State Dept. Silent on Iraqi Corruption
Posted on Oct 5, 2007
Asked to what extent the State Department had covered up corruption in the government of Iraq’s Prime Minister Nouri al-Maliki, the department’s top Mideast official told the House Oversight Committee that information that could “damage” the U.S. relationship with Iraq is considered “confidential.”
That didn’t go over well with committee Chairman Henry Waxman, who then threw down the gauntlet:
“I think that Secretary Rice is going to have a confrontation with this committee, because we’re not going to accept the idea that if you say something that could be negative about the Maliki government, it’s classified, but if you say something positive about them, it’s OK.”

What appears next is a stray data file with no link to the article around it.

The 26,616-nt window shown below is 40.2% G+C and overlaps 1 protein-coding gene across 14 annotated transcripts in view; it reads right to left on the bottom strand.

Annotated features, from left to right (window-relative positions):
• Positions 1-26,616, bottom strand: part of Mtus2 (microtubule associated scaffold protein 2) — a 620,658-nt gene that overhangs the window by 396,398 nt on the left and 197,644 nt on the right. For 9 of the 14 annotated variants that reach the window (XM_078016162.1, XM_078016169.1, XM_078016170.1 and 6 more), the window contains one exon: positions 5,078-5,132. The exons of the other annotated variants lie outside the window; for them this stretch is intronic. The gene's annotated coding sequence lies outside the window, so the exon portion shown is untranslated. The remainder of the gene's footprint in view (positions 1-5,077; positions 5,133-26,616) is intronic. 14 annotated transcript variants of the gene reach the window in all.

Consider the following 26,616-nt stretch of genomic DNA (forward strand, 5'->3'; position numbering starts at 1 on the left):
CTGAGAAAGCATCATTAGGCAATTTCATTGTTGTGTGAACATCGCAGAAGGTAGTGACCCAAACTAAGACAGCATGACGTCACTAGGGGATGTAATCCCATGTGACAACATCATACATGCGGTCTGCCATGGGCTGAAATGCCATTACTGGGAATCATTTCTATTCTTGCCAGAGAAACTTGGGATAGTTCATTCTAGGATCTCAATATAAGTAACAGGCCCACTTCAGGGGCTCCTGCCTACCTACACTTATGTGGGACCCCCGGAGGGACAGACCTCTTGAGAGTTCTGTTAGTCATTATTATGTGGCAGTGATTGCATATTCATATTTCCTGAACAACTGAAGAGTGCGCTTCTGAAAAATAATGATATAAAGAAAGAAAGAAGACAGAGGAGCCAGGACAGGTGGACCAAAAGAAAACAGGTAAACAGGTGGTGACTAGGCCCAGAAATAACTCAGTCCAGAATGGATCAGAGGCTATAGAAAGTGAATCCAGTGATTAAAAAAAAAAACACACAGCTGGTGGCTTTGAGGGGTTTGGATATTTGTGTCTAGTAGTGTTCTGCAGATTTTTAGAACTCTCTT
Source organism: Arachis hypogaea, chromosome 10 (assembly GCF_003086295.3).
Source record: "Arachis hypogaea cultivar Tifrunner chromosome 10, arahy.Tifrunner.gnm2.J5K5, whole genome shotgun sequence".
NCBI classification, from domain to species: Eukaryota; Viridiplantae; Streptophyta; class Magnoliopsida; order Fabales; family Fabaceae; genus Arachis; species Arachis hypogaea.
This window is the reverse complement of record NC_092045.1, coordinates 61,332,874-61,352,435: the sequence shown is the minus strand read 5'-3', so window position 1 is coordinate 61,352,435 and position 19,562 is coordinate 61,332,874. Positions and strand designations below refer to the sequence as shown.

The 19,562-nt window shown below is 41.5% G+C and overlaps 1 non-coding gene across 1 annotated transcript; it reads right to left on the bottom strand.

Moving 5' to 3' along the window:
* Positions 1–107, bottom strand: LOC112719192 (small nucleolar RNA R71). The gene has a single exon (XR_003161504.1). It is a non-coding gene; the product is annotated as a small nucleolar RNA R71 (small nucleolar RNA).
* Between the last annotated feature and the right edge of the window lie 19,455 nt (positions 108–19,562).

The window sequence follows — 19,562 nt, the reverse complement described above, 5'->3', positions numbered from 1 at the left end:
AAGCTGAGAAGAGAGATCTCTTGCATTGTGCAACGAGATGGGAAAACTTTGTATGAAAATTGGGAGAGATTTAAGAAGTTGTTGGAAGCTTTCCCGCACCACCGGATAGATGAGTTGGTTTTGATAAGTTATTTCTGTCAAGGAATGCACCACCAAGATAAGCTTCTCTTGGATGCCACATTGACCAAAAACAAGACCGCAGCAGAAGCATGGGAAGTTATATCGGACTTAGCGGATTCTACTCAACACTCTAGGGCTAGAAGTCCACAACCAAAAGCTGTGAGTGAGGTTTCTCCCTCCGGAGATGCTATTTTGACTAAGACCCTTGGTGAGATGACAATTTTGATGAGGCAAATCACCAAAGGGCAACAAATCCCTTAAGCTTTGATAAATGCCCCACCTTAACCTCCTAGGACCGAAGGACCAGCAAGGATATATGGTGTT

Los Angeles Times:
Lawrence E. Butler, the deputy assistant secretary of State for Near Eastern Affairs, told the House Oversight and Government Reform Committee that the information was considered classified because it could damage relations between the United States and Iraq, and could only be discussed in private with members of Congress.
“Where revelation of information would damage bilateral relationships, it is intended to be kept confidential,” Butler told the committee. “It goes to the nature of our relationship with the government of Prime Minister Maliki.”
The showdown was the latest in a series of confrontations between the State Department and Rep. Henry A. Waxman (D-Beverly Hills). As the committee chairman, Waxman has repeatedly accused department officials of attempting to cover up misdeeds in Iraq, including alleged abuses by Blackwater USA, the main private security contractor for U.S. diplomats in the country.